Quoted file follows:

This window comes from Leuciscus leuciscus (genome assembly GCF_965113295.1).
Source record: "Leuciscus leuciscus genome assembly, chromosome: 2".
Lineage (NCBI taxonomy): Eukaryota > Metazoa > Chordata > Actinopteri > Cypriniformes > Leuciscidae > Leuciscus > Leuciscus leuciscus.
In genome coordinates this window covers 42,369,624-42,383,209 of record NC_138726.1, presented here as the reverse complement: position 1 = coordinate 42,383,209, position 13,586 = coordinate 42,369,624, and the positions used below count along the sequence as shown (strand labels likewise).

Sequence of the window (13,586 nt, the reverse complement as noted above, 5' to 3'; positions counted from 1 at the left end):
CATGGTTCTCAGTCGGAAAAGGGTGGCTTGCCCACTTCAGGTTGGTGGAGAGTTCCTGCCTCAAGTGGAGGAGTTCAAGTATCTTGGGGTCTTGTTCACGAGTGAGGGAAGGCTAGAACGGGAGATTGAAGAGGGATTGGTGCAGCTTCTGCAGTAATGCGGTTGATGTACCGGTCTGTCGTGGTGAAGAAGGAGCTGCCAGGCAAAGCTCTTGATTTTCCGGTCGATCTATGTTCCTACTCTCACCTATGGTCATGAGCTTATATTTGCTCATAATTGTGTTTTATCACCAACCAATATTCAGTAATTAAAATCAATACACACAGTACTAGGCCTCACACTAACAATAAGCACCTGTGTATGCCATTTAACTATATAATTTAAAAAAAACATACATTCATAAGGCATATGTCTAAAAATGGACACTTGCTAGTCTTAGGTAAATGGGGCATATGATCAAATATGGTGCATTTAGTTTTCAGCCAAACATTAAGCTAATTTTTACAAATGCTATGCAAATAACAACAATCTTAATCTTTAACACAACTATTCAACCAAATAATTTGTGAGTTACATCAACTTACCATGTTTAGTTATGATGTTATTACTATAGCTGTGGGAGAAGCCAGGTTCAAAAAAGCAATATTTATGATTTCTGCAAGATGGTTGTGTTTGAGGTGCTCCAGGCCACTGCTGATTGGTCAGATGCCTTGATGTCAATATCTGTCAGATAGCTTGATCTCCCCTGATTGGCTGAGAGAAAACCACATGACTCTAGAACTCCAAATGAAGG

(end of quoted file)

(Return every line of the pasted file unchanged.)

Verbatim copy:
This window comes from Leuciscus leuciscus (genome assembly GCF_965113295.1).
Source record: "Leuciscus leuciscus genome assembly, chromosome: 2".
Lineage (NCBI taxonomy): Eukaryota > Metazoa > Chordata > Actinopteri > Cypriniformes > Leuciscidae > Leuciscus > Leuciscus leuciscus.
In genome coordinates this window covers 42,369,624-42,383,209 of record NC_138726.1, presented here as the reverse complement: position 1 = coordinate 42,383,209, position 13,586 = coordinate 42,369,624, and the positions used below count along the sequence as shown (strand labels likewise).

Sequence of the window (13,586 nt, the reverse complement as noted above, 5' to 3'; positions counted from 1 at the left end):
CATGGTTCTCAGTCGGAAAAGGGTGGCTTGCCCACTTCAGGTTGGTGGAGAGTTCCTGCCTCAAGTGGAGGAGTTCAAGTATCTTGGGGTCTTGTTCACGAGTGAGGGAAGGCTAGAACGGGAGATTGAAGAGGGATTGGTGCAGCTTCTGCAGTAATGCGGTTGATGTACCGGTCTGTCGTGGTGAAGAAGGAGCTGCCAGGCAAAGCTCTTGATTTTCCGGTCGATCTATGTTCCTACTCTCACCTATGGTCATGAGCTTATATTTGCTCATAATTGTGTTTTATCACCAACCAATATTCAGTAATTAAAATCAATACACACAGTACTAGGCCTCACACTAACAATAAGCACCTGTGTATGCCATTTAACTATATAATTTAAAAAAAACATACATTCATAAGGCATATGTCTAAAAATGGACACTTGCTAGTCTTAGGTAAATGGGGCATATGATCAAATATGGTGCATTTAGTTTTCAGCCAAACATTAAGCTAATTTTTACAAATGCTATGCAAATAACAACAATCTTAATCTTTAACACAACTATTCAACCAAATAATTTGTGAGTTACATCAACTTACCATGTTTAGTTATGATGTTATTACTATAGCTGTGGGAGAAGCCAGGTTCAAAAAAGCAATATTTATGATTTCTGCAAGATGGTTGTGTTTGAGGTGCTCCAGGCCACTGCTGATTGGTCAGATGCCTTGATGTCAATATCTGTCAGATAGCTTGATCTCCCCTGATTGGCTGAGAGAAAACCACATGACTCTAGAACTCCAAATGAAGG